The Government has announced changes to benefit rules for parents of children over three.
The Government has announced that from today parents of children over three who are on Universal Credit will have to seek up to 30 hours of work a week or risk facing benefits sanctions.
Parents of three to 12-year-olds will have to work with a work coach and be available to work or be available to work up to 30 hours a week. If they don’t they could be sanctioned. Before today, they had to be available for up to 16 hours a week so the change represents nearly a doubling in hours.
The Department for Work and Pensions says commitments will be tailored to parents’ personal circumstances, including the availability of childcare, although there are concerns over how this will be interpreted. Job Centre Pluses will help with updating CVs or developing skills through courses and workshops.
The move comes after the UK Government announced additional childcare support through Universal Credit, including help with up-front and increased costs of up to £951 a month for one child and £1,630 for two or more children. It has also announced a phased expansion of subsidised childcare, but childcare providers are worried that the funding is not there, particularly for three and four year olds, for many to be able to offer it.
Secretary of State for Work and Pensions, Mel Stride MP said: “We are pulling down barriers that stop parents working and fulfilling their potential, because we know full-time work not only benefits mum and dad but the whole family too.”
The Government says households are at least £6,000 a year better off in full-time work than out of work on benefits, but many of those on Universal Credit and currently struggling with the cost of living crisis to look after their families are in low-paid work.
Those impacted will see updates to their expected Work-Related Activity which includes searching and applying for jobs, updating CVs, and developing transferable skills through workshops. All activity is designed to prepare parents to increase their likelihood of getting a job or increasing their hours.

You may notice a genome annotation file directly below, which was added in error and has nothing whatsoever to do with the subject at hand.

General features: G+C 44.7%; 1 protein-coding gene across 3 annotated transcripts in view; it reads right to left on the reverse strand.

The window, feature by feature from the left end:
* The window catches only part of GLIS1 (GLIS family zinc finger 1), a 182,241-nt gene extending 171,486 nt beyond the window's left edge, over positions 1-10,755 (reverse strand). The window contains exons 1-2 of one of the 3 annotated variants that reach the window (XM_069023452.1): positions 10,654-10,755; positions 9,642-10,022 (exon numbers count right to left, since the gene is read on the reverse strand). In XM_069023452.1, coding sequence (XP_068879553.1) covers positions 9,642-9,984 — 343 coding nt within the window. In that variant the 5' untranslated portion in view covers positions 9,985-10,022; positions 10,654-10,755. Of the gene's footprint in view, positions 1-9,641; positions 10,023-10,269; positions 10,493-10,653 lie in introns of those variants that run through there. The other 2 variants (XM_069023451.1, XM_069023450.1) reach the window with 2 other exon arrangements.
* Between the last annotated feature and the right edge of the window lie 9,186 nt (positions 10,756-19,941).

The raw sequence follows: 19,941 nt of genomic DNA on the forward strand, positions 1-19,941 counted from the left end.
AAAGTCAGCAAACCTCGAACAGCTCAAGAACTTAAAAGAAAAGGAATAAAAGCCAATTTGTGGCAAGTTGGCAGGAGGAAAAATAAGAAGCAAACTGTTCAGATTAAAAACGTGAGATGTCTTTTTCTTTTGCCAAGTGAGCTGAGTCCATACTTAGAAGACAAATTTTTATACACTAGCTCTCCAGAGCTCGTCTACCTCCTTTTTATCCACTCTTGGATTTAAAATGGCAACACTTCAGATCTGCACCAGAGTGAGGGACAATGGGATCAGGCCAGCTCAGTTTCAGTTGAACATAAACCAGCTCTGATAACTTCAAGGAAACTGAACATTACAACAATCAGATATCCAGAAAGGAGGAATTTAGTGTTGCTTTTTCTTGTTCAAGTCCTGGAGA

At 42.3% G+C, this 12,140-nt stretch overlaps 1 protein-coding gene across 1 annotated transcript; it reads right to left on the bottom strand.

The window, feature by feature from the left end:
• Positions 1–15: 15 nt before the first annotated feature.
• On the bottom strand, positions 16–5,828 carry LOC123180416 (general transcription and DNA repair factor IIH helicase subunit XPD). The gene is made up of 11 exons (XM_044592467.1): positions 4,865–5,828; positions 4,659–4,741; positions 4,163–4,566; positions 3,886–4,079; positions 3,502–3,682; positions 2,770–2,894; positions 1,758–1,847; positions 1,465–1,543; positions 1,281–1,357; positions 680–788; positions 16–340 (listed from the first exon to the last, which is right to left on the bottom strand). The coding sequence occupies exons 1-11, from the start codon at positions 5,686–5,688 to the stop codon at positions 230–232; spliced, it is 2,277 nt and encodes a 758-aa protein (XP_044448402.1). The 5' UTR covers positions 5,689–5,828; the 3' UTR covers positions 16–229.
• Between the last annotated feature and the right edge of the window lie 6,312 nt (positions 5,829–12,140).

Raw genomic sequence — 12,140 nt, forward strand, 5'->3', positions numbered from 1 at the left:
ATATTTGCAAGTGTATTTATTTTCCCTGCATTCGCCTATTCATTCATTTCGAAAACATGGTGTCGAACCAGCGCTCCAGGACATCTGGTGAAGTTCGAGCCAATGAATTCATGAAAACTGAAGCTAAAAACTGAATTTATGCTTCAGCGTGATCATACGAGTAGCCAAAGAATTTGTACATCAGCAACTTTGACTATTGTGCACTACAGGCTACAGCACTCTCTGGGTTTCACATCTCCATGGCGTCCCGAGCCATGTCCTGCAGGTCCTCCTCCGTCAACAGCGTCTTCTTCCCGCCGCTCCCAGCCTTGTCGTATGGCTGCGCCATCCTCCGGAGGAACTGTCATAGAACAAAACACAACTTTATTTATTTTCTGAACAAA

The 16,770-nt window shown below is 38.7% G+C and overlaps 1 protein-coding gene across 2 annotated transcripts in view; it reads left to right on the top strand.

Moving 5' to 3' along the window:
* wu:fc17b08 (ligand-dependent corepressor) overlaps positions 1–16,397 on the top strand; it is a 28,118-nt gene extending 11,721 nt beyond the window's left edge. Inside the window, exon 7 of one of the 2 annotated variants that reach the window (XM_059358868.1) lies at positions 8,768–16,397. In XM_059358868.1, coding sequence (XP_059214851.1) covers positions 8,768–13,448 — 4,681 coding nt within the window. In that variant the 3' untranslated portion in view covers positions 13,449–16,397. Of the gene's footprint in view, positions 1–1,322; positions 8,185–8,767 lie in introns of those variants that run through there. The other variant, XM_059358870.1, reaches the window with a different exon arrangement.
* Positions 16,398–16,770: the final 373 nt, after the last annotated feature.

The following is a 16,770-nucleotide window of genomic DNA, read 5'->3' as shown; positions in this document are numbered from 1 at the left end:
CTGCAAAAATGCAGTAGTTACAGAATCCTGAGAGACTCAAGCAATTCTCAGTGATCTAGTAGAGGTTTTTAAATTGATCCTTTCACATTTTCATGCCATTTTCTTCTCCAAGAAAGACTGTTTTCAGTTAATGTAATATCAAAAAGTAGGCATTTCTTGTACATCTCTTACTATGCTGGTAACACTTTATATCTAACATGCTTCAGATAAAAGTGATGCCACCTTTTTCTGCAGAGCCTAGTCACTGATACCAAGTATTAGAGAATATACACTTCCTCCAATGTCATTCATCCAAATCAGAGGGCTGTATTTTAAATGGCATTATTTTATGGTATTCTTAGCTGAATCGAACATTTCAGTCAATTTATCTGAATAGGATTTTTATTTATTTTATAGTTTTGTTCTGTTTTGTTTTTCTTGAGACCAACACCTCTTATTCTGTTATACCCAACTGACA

Campaigners argue that the threat of sanctions does little to help jobseekers find the right sustainable work to get out of poverty. Single parent charity Gingerbread stated yesterday in response to the All Party Parliamentary Group for Single Parent Families: “Benefit sanctions should be scrapped. They don’t work, and we are concerned about the impact sanctions will have on single parents who are often already in a financially precarious position.”
Gingerbread is also calling on the Government to scrap the two-child limit on tax credits and Universal Credit, to remove the benefit cap and to raise benefit levels. New research from the Joseph Rowntree published this week shows single parents are twice as likely to experience destitution than coupled counterparts or those without children and that 75% of those experiencing destitution are on Universal Credit.
In the summer the Government announced tighter benefits rules for parents of one and two year olds. To avoid benefits sanctions, parents of children aged two now have to meet with a work coach every month instead of every three months to prepare themselves for returning to work. Parents of children who are one have to have meetings with their work coach every three months instead of every six months.